Factor Demands for Profit-Maximizing Firms
What determines the demand for any factor of production? We can answer this question by analyzing how a profit-oriented firm chooses its optimal combination of inputs.
Imagine that you are a profit-maximizing farmer. In your area, you can hire all the farmhands )’OU want at S20,000 per worker. Your accountant hands you a spreadsheet with the data in Table 12-3.How would you proceed? .
You could try out different possibilities. If you hire one worker, the additional revenue (the MRP)is $60,000 while the ‘marginal cost of the worker is ~O,()()(), so your extra profit is’ $40,000. A second worker gives you an MRPof$30,OOO for an additional profit of $10,000. The third worker produces extra output yielding revenue of only $15,000 but costs $20,000; hence, it is not profitable to hire the third worker. Table 12-3 shows that the maximum profit is ‘earned by hiring two workers.
By using this reasoning, we can derive the rule for choosing the optimal combination of inputs: To maximize profits, firms should add inputs up to the point where the marginal revenue product of the input equals the marginal cost or price, of the input.’ ‘ For perfectly competitive factor markets, the rule is even simpler. Recall that under perfect competition the marginal revenue product equals price times marginal product (MRP =’p X MP).
We can understand this rule by the following Say that each kind of input is bundled Into little packages each worth $I-packages of$I worth of labor, $1 worth of land, and so forth. To maximize profits, firms will purchase inputs up to that point where each little $1 package produces output which is worth just $1. In other words, each $1 input package will produce NIP units of corn so that the MP X P just equals $1. of the $1 units is then exactly $1 under profit maximization.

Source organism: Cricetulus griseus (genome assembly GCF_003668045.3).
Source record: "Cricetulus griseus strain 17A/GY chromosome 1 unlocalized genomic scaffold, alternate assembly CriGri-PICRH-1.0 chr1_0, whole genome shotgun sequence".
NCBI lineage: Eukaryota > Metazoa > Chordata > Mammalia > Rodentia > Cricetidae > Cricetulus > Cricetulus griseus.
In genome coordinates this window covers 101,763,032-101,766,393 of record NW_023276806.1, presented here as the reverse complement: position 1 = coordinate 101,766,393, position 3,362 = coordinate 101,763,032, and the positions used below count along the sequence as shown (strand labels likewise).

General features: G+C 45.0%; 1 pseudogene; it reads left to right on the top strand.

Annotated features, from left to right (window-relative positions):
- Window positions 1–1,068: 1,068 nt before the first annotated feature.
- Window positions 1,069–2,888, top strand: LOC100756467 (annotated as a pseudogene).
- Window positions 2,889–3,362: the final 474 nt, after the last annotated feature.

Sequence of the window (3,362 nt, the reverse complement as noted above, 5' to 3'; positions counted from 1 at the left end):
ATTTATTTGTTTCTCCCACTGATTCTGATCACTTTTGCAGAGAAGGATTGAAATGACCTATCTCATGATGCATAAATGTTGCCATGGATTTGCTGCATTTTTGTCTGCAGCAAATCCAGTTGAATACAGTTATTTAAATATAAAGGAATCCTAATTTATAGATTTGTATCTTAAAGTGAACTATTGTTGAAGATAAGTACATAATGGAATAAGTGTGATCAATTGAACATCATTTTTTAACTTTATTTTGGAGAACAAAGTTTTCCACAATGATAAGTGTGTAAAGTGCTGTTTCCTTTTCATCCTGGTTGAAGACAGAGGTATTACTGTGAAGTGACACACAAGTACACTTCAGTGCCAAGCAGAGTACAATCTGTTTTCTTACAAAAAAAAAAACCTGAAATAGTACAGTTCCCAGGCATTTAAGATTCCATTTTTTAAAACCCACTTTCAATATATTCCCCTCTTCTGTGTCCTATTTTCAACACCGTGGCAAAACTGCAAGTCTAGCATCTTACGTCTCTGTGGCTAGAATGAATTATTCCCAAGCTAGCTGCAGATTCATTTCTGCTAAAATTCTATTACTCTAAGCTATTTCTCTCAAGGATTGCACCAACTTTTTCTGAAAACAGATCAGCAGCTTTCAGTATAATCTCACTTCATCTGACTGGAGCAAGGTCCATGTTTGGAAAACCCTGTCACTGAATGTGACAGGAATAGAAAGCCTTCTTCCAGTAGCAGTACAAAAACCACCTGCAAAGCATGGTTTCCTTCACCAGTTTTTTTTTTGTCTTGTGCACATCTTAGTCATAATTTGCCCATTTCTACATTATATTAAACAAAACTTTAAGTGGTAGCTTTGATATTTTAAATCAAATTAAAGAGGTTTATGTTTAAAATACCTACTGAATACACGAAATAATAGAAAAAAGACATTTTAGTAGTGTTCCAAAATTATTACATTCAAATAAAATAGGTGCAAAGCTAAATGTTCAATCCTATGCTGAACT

Suppose that you own a cable’ television.monopoly in Denver. If you want to maximize profits, you will want to choose the best combination of workers, land easements for your cables, trucks, arid testing equipment to minimize costs. If a month’s truck rental costs $8000′ while’ monthly labor costs per worker are $800, costs are minimized when the marginal products per dollar oj input are the same. Since , trucks cost 10 times as much as labor; truck MPmust be 10 times labor’MP. ‘ Least-cost rule: Costs are minimized when the marginal product per dollar ofinput is equalized for each input. This holds for both perfect and imperfect’competitors in product markets.
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